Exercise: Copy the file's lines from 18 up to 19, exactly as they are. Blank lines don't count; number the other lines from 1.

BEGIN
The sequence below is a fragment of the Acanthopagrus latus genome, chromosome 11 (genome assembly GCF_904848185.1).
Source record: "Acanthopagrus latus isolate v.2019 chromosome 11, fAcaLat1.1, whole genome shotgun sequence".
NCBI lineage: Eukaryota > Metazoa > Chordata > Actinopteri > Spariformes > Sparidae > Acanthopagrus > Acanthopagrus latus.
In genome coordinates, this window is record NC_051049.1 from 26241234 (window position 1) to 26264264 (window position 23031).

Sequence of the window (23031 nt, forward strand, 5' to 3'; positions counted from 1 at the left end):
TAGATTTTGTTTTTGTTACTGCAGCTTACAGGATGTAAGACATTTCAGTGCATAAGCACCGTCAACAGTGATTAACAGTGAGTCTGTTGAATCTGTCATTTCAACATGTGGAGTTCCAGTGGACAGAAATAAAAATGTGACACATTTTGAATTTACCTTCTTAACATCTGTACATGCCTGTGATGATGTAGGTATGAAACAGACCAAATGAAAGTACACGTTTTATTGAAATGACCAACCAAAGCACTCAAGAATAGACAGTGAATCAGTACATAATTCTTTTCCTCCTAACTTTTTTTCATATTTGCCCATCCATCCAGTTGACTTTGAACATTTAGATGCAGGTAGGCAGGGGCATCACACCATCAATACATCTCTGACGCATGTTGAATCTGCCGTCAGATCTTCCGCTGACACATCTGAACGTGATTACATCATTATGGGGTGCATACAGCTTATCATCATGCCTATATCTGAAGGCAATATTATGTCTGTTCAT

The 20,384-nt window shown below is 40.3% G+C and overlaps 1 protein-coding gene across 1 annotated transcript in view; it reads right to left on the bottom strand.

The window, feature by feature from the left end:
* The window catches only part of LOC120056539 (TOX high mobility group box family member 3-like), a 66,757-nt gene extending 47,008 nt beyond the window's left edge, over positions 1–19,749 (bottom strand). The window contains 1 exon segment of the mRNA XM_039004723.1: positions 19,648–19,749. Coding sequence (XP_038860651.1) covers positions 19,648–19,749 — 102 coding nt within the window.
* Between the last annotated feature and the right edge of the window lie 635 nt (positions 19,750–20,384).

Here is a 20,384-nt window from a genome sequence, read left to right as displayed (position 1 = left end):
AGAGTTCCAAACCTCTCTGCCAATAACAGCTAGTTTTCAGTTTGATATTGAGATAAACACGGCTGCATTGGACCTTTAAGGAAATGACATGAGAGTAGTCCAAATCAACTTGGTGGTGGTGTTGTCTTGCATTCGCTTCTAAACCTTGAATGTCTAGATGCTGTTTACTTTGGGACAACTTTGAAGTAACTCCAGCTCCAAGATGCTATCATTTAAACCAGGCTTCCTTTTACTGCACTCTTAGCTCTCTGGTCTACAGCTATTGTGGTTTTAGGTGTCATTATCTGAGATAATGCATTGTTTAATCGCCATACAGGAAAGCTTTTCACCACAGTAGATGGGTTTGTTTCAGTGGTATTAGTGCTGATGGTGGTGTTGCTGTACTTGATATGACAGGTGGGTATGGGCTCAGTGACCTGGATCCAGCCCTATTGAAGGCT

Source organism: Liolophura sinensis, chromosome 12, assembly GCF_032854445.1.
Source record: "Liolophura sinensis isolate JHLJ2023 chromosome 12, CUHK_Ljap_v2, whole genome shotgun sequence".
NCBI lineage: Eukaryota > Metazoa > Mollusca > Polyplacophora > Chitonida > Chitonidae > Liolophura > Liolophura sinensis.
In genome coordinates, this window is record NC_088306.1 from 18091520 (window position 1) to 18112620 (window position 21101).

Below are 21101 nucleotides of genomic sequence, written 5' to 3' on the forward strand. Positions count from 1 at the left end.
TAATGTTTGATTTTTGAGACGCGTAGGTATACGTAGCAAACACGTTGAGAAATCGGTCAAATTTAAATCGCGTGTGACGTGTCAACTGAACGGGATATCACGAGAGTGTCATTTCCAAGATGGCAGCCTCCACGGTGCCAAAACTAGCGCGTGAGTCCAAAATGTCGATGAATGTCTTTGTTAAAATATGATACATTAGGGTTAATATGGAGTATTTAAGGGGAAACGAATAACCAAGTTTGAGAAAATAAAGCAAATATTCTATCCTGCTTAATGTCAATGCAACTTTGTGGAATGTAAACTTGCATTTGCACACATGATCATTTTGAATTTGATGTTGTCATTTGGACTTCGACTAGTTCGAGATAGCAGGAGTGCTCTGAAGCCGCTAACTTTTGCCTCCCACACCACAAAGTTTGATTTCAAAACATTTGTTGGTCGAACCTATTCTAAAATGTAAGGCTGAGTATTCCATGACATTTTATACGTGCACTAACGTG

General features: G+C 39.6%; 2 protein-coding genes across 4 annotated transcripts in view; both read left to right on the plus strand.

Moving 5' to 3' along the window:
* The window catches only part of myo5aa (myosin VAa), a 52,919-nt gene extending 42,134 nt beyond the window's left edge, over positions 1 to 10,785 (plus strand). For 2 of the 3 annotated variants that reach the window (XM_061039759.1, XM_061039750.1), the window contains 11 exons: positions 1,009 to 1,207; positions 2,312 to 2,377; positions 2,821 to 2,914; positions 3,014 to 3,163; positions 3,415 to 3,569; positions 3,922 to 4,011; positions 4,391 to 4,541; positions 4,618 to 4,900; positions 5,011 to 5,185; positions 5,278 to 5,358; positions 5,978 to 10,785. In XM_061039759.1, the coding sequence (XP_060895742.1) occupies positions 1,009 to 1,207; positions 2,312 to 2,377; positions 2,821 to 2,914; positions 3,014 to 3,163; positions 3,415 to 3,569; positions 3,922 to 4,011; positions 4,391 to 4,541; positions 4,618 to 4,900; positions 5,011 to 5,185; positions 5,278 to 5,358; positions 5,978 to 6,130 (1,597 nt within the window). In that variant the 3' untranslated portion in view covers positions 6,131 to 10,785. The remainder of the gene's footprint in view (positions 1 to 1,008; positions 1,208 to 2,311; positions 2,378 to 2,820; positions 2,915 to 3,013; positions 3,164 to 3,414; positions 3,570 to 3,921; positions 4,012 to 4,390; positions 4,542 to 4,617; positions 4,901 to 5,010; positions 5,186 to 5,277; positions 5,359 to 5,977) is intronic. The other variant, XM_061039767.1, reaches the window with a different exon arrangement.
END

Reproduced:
TAATGTTTGATTTTTGAGACGCGTAGGTATACGTAGCAAACACGTTGAGAAATCGGTCAAATTTAAATCGCGTGTGACGTGTCAACTGAACGGGATATCACGAGAGTGTCATTTCCAAGATGGCAGCCTCCACGGTGCCAAAACTAGCGCGTGAGTCCAAAATGTCGATGAATGTCTTTGTTAAAATATGATACATTAGGGTTAATATGGAGTATTTAAGGGGAAACGAATAACCAAGTTTGAGAAAATAAAGCAAATATTCTATCCTGCTTAATGTCAATGCAACTTTGTGGAATGTAAACTTGCATTTGCACACATGATCATTTTGAATTTGATGTTGTCATTTGGACTTCGACTAGTTCGAGATAGCAGGAGTGCTCTGAAGCCGCTAACTTTTGCCTCCCACACCACAAAGTTTGATTTCAAAACATTTGTTGGTCGAACCTATTCTAAAATGTAAGGCTGAGTATTCCATGACATTTTATACGTGCACTAACGTG

General features: G+C 39.6%; 2 protein-coding genes across 4 annotated transcripts in view; both read left to right on the plus strand.